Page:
A Comprehensive Reference Book for Information Technology, Computer Science, Electronic, Communication and Electrical Engineering Professionals


Title: EMC for Product Designers
Author: Tim Williams
Elsevier [Fourth Edition, 2007] 498 pages
ISBN – 13: 978-0-75-068170-4
ISBN – 10: 0-750-68170-5


Most of us consider a number of factors, exoteric and esoteric, while designing or selecting our homes and in the configuration of the numerous modern technological devices and domestic appliances, most of them electrical and electronic, especially in location of various rooms and in deciding where to place these appliances.

Sometime ago I saw a programme on TV where a Vastu Shastra expert was advising viewers not only regarding the various aspects of designing and building living environments that are in harmony with the physical and metaphysical forces but also specifying optimal locations and layouts for various electrical and electronic appliances and devices in both residential homes and workplaces.

I listened with intriguing interest as he gave precise directions and specified exact locations for positioning of Televisions, Computers, Communication Devices, Microwave Ovens, Music systems and other appliances, and fascinated by the congruence between principles and aspects of Vastu and Electromagnetic Compatibility (EMC) and wondered whether the expert in reality was actually an EMC Design Engineer in addition to being a Vastu Shastra Specialist.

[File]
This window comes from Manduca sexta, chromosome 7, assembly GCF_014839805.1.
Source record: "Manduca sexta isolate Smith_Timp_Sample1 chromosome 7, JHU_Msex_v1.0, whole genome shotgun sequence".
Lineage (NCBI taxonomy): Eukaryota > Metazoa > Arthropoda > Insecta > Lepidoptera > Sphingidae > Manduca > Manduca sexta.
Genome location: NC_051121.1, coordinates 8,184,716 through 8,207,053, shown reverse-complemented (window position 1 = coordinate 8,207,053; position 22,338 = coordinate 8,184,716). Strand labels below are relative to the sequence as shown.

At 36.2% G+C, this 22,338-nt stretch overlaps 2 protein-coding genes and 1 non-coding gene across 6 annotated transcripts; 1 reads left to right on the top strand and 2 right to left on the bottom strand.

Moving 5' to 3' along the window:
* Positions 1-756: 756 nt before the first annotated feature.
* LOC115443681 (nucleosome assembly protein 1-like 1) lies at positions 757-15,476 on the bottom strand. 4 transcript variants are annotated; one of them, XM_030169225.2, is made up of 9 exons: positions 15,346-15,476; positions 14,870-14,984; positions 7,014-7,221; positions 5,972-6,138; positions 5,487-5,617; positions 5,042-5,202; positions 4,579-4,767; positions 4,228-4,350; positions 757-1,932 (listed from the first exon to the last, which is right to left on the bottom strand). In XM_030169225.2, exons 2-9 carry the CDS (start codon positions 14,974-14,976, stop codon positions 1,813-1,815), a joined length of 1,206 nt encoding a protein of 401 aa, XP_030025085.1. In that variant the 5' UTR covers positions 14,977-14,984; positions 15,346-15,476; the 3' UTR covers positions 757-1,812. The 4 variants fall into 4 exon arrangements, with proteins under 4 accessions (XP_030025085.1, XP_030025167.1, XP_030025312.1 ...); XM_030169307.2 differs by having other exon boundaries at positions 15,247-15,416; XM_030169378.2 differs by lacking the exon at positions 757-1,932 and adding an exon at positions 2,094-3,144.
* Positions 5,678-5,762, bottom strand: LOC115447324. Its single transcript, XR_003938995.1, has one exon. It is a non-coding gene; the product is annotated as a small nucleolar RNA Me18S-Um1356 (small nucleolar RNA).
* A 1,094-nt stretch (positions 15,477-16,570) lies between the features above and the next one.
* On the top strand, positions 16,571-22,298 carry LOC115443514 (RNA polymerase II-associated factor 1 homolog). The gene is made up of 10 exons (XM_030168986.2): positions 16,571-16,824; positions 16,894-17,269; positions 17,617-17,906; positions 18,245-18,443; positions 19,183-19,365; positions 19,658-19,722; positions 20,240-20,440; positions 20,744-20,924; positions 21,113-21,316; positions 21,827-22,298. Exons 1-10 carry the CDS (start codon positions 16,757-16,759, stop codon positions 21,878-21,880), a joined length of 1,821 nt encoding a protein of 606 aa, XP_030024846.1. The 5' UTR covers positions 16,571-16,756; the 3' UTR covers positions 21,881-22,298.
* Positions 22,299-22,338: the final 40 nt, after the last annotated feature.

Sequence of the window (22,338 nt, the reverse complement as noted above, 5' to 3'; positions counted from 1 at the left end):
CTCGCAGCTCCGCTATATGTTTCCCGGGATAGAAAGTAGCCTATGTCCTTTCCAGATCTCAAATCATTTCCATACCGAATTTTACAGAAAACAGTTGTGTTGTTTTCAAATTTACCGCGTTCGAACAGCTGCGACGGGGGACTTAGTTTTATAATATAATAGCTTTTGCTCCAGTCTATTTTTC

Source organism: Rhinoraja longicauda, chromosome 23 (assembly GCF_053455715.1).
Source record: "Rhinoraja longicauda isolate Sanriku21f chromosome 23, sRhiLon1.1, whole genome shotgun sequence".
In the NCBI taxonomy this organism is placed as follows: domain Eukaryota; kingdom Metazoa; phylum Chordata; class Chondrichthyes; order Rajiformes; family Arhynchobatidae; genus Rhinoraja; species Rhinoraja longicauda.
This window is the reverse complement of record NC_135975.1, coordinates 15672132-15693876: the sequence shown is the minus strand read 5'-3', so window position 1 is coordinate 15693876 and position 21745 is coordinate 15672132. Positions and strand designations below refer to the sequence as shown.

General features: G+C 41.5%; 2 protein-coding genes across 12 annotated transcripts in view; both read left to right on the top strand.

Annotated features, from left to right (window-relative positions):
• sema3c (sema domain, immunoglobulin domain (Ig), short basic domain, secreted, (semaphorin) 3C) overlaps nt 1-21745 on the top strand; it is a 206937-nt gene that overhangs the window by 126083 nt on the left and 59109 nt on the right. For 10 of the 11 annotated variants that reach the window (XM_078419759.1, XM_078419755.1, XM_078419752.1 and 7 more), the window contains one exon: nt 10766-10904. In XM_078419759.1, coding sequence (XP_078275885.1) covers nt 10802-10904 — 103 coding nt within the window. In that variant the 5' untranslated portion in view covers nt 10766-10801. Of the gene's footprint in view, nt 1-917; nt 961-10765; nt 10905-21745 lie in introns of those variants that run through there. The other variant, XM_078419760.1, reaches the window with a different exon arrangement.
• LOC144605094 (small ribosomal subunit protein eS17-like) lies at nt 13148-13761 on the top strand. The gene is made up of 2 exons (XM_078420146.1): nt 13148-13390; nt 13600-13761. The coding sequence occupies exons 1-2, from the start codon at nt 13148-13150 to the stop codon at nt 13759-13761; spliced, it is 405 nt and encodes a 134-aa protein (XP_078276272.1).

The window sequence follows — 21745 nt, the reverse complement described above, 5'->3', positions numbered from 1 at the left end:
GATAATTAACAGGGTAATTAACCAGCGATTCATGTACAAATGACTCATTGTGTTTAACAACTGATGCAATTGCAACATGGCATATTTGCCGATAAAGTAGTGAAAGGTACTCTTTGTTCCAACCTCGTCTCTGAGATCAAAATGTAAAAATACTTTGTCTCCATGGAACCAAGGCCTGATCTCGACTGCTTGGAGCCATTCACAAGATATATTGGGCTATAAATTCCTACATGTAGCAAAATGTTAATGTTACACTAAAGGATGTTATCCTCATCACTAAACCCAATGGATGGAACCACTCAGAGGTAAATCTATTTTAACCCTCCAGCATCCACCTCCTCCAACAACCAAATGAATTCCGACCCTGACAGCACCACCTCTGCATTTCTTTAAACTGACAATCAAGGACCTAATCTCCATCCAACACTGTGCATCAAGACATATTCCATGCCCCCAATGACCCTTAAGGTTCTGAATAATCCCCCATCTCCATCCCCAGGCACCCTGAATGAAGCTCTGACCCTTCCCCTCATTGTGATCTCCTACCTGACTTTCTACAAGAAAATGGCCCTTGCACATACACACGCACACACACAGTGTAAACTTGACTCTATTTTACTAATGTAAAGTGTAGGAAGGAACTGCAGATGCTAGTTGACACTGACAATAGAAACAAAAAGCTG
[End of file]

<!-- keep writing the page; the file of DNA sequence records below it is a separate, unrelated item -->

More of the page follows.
When you design or select or configure your house or office I am sure you consider various aesthetic, architectural, financial, utilitarian, geographical, interior and exterior design and other practical aspects, maybe even incorporate the principles of Vastu Shastra and Feng Shui etc.

But do you give even a fleeting consideration to Electromagnetic Compatibility (EMC)...?

In today’s world with the increasing use of electrical, communication, electronic and information technologies we are under continual exposure to Electromagnetic Field (EMF), both inside and outside our homes, in our workplaces and even in the open wherever we go, radiating from radiating from electricity power lines, household wiring, microwave ovens, computers, monitors, televisions, communication devices, cellular phones, electrical, electronic and IT appliances.

“Electro-pollution” is an increasingly serious form of Environment Pollution and merits serious consideration, as much as, if not more than, other well-known forms of pollution.

Electro-pollution seems to be omnipresent.